European passenger car sales up 1.2 percent

European passenger car sales up 1.2 percent
A range of Mercedes and Smart cars is presented by CEO of Daimler AG Dieter Zetsche during the Mercedes-Benz Media Night at the 65th Frankfurt Auto Show in Frankfurt, Germany, Monday, Sept. 9, 2013. More than 1,000 exhibitors will show their products to the public from Sept. 12 through Sept.22, 2013. (AP Photo/Michael Probst)
PARIS (AP) — The European car market is slowly mounting a rebound, with new car registrations up for the third month in a row.

The European carmakers' association reported Tuesday that EU passenger car sales were up 1.2 percent in November over last year.

"Does this mean the crisis is already over and we can start thinking about Christmas?" asked analyst Carlos Da Silva of IHS Automotive. "Not so sure. . Europe is definitely bottoming out but it is certainly still too soon to talk about solid growth."

In absolute terms, the number of cars sold last month is still among the lowest in a decade for a November, and car sales for the year to the end of November are still below the same period last year.

Amid Europe's recession, car registrations fell nearly uninterrupted for about two years until September, when they began to rise again. Growth is now slowly coming back, so the car industry may have hit bottom. But some significant markets are still losing ground. Registrations in France fell 4 percent in November, while they dropped 2 percent in Germany.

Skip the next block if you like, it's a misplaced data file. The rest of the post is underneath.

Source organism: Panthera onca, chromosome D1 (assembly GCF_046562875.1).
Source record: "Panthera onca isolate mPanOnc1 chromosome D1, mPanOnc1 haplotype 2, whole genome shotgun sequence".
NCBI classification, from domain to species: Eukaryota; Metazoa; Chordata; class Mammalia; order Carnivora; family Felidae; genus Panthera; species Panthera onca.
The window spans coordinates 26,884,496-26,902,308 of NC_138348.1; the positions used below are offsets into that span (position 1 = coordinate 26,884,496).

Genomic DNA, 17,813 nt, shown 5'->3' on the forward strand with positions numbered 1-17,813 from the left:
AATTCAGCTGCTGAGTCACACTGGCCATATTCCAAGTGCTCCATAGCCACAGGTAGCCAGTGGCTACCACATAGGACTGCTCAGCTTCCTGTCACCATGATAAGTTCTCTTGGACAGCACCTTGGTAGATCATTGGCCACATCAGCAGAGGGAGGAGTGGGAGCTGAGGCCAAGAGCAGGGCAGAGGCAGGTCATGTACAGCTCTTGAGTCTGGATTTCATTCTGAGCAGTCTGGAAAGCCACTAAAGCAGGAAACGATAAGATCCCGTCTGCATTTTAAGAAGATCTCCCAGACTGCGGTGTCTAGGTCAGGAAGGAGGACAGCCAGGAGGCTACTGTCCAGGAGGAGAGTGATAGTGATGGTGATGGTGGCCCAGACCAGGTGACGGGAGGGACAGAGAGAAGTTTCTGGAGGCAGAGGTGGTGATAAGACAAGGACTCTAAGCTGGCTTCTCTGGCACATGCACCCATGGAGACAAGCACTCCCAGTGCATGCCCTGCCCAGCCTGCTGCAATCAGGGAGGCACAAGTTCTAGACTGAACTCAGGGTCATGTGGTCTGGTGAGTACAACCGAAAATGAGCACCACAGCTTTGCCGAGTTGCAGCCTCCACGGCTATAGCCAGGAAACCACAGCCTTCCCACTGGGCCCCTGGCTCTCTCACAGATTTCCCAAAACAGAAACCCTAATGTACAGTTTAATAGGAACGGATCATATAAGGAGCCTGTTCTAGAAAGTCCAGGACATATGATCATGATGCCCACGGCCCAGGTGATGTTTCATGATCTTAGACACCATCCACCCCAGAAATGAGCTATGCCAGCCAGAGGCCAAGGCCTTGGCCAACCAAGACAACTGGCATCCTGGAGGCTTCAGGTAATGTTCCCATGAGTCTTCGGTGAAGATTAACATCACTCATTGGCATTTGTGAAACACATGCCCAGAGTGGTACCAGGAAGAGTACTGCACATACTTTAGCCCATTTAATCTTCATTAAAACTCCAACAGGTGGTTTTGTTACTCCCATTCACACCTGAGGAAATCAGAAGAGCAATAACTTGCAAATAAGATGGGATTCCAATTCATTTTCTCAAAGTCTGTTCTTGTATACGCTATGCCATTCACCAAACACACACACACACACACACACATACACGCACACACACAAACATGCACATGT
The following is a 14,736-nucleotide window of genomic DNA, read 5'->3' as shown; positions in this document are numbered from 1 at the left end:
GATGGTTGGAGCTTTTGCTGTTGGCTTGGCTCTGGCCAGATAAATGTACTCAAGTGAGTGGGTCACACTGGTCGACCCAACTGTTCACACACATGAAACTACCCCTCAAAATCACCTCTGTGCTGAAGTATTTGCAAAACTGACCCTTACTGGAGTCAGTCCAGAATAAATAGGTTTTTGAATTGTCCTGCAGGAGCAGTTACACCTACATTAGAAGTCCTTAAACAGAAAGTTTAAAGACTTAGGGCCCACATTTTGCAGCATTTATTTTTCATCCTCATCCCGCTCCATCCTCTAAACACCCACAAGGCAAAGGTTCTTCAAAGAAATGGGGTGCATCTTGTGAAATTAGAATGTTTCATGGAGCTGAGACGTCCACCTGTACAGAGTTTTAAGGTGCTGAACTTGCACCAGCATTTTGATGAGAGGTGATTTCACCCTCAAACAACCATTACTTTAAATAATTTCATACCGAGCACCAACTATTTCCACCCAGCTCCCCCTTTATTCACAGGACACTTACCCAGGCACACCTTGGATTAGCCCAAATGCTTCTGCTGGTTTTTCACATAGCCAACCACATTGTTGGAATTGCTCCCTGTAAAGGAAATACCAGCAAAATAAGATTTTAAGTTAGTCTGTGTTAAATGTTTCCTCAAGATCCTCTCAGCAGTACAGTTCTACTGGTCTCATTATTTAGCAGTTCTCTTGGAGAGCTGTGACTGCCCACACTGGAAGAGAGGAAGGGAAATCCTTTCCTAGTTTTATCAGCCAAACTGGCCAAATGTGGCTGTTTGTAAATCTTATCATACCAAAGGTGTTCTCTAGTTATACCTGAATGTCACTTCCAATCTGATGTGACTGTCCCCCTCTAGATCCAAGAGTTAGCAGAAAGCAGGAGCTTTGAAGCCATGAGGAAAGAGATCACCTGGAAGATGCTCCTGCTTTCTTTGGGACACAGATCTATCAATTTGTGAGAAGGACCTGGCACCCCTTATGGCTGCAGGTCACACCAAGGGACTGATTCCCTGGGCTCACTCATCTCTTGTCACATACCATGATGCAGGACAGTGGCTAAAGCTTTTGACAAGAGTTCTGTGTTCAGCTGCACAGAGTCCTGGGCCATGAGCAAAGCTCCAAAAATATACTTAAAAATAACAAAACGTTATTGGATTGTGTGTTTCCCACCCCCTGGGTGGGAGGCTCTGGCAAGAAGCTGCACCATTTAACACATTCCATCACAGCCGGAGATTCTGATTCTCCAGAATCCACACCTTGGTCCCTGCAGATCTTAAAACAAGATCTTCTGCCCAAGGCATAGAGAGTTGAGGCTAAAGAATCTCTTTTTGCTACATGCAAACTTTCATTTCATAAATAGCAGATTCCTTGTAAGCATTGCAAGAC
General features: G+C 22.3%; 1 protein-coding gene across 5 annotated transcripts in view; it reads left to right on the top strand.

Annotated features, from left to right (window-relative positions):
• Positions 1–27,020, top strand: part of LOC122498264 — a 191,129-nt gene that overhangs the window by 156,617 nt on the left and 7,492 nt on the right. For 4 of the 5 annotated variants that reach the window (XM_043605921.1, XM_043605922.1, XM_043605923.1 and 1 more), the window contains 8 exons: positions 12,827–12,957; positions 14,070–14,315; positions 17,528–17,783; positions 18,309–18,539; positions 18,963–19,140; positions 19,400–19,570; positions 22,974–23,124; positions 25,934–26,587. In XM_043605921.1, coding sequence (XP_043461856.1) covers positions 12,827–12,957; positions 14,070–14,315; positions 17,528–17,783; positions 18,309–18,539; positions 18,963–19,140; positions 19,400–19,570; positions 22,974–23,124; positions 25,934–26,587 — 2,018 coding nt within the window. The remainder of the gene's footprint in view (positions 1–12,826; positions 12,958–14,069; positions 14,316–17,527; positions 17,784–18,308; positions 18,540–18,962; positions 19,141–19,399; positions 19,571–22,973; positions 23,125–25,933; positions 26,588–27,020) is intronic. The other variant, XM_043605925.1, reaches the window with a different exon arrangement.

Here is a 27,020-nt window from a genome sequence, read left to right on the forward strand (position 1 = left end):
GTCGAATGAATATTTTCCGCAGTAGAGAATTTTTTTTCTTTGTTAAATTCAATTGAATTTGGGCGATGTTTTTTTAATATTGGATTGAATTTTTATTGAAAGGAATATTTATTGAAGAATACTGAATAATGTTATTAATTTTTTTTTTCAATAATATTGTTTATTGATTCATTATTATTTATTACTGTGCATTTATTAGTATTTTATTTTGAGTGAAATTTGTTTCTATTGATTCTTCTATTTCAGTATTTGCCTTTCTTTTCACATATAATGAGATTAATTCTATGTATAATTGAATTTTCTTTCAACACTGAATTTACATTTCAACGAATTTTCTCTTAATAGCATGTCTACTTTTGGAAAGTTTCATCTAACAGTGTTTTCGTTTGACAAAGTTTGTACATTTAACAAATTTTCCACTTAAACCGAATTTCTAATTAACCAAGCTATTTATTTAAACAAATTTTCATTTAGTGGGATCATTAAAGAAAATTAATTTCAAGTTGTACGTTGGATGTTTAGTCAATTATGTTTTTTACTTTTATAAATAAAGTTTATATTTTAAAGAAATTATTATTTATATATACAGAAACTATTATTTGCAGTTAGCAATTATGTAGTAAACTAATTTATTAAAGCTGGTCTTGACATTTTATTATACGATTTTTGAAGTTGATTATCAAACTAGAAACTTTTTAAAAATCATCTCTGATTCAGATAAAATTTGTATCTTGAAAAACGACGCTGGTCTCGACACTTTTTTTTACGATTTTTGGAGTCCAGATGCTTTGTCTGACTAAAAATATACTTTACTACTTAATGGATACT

The only major market that's growing, in fact, is Britain's, where sales were up 7 percent in November. Sales also got a boost from Spain, which rose 15 percent — but that figure is inflated by a government incentive to scrap old cars and the fact that last year a sales tax increase seriously depressed sales, said Da Silva.

Most carmakers are still slipping, with the exception of a handful of budget brands. Sales at Seat, a Spanish brand that is part of the VW group, for instance, rose 9 percent. Renault's low cost Dacia brand was up 31 percent.

Even luxury brands — which held up well during the crisis — are beginning to suffer. Sales at BMW were down 7.9 percent, while they fell 3.3 percent at Mercedes.